Corporate Social Responsibility isn’t just for big companies – SMEs can totally make a difference too.
Recently on the blog, we looked at how small businesses can implement meaningful CSR programmes as well as a few practical considerations you need to go through when setting one up.
But there are so many causes out there in need of help, it can be hard to choose just one. If you’ve never implemented a CSR policy before or don’t have any particular charitable allegiances, it can be hard to pick a single cause to back. Let’s take a look at 3 categories of support your small business can implement to help make the world a better place.
If you’re totally new to the CSR game, you might want to check out our previous article first: A Guide to Corporate Social Responsibility for Small Business.
Some Ideas for CSR Programmes
It should go without saying that the best CSR policies come from the heart. If you’re looking into CSR, you may have a few causes that immediately spring to mind. But small organisations can only give so much, you need to be smart about what you give and how. Thankfully, there are many ways that businesses can support the common good – let’s look at three distinct categories that most CSR programmes fall into: fundraising, going green, and helping your fellow human.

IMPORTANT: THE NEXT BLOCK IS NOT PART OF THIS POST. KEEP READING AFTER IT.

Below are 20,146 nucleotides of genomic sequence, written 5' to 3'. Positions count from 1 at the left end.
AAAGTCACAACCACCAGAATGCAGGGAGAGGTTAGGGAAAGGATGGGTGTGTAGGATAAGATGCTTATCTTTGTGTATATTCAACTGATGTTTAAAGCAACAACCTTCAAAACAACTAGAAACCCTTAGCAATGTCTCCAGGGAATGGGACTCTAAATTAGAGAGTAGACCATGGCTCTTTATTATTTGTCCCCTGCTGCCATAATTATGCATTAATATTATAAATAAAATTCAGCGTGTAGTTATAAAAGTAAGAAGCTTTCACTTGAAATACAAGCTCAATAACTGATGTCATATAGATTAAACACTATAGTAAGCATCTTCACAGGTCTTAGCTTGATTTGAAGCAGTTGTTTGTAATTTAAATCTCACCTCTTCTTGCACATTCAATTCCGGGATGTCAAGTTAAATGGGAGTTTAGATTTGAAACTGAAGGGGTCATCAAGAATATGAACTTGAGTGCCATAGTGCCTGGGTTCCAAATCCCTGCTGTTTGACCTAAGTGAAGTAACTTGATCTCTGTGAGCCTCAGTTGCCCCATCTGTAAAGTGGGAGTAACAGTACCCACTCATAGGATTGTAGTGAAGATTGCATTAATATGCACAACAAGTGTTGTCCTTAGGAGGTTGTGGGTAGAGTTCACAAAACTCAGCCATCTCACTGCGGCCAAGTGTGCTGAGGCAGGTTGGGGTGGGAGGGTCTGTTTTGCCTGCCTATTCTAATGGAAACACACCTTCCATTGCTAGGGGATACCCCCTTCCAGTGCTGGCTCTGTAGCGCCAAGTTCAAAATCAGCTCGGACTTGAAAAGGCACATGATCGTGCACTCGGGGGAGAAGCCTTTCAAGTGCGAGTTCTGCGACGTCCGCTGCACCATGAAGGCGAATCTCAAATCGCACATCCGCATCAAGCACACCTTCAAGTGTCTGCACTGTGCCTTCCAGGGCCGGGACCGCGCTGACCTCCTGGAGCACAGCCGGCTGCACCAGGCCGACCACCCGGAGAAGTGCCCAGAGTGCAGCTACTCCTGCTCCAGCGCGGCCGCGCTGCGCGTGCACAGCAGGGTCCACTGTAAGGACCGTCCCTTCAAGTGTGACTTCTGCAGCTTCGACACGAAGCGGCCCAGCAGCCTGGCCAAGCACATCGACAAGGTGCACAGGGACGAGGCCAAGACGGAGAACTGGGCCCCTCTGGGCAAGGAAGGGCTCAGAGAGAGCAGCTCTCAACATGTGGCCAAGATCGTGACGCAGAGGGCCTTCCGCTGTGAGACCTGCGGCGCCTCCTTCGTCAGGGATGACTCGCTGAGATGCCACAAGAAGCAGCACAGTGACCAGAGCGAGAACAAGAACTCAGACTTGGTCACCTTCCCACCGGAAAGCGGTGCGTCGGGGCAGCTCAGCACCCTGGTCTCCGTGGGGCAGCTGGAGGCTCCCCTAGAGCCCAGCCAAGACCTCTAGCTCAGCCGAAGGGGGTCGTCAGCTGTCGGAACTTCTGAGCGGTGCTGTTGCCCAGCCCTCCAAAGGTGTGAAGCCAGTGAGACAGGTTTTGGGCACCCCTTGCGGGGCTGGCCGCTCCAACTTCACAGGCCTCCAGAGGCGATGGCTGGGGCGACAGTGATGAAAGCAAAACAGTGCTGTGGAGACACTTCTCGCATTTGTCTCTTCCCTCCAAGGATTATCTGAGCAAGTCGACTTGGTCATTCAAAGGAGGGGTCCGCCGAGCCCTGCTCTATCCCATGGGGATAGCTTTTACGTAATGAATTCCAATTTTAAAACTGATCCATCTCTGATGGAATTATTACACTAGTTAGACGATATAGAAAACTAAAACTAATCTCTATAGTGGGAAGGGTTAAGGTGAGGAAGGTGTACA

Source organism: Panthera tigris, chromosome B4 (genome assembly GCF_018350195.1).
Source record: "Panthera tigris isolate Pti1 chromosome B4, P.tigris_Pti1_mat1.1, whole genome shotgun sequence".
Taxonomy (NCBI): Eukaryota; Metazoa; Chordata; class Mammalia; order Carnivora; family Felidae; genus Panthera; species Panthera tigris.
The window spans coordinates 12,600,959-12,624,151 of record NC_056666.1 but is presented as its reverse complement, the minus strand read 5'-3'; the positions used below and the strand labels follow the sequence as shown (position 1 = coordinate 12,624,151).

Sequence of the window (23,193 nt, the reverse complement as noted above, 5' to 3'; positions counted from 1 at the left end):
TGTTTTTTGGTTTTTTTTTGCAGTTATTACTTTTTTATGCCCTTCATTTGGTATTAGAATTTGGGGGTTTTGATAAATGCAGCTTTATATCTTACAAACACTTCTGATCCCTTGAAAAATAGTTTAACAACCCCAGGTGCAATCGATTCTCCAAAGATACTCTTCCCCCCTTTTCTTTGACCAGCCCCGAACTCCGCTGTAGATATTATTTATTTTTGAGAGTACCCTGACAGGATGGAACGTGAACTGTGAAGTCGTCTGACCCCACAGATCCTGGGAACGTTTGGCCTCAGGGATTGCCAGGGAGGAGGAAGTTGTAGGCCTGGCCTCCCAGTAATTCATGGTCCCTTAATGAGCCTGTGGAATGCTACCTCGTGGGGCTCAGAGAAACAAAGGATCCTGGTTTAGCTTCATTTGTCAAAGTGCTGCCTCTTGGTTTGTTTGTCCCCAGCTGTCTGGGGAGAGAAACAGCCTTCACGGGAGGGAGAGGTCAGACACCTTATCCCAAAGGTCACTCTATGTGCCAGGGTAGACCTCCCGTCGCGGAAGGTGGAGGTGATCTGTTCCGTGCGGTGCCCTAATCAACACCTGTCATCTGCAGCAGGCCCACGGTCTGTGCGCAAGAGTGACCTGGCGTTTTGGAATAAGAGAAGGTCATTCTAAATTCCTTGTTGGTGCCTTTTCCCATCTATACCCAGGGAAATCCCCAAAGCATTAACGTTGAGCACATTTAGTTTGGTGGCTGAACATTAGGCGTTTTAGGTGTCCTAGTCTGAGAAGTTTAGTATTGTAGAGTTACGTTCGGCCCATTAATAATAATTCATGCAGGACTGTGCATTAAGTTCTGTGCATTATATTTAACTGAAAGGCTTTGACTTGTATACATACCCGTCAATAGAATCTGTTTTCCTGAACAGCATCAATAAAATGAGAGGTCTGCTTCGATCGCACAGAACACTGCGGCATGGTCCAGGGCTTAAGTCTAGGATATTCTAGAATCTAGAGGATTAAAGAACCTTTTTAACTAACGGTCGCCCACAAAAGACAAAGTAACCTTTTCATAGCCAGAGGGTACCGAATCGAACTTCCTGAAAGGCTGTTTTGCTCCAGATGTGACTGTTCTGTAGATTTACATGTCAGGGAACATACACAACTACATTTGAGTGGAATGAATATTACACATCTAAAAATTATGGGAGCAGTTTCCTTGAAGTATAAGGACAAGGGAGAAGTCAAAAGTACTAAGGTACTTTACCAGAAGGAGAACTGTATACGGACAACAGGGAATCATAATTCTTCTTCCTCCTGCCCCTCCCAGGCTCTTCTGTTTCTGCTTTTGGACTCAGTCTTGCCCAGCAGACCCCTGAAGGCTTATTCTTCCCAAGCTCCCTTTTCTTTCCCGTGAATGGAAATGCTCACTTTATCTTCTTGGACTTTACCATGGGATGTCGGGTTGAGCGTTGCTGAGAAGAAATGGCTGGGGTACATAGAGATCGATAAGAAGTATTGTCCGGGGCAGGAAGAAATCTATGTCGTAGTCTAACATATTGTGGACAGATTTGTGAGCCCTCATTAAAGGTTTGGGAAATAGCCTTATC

Fundraising and Lending a Hand
Raising funds is probably the first kind of charitable act that springs to mind when you’re thinking about Corporate Social Responsibility.
When you make any CSR decisions, you need emotional buy-in from your team. Involve your team in the decision-making process and choose causes that mean a lot to them. Are there any local initiatives or community interest companies (CICs) that unanimously mean a lot to you and your team? If so, the company as a whole could participate in regular fundraising events to support those causes.
However, if nothing close to home springs to mind, there are a number of well-known national initiatives you can get involved in – all of which are great ways to start dipping your toes into CSR waters. You could hold a Macmillan Coffee Morning or Jeans for Genes Day. Or if you want to get a little more involved, you could organise a works outing to take part in a sponsored Cancer Research UK Race for Life or an Alzheimer’s Society Memory Walk.
But these aren’t set in stone – if you want to implement your own unique way of raising funds, then go right ahead! I’ll keep the bath of beans on standby.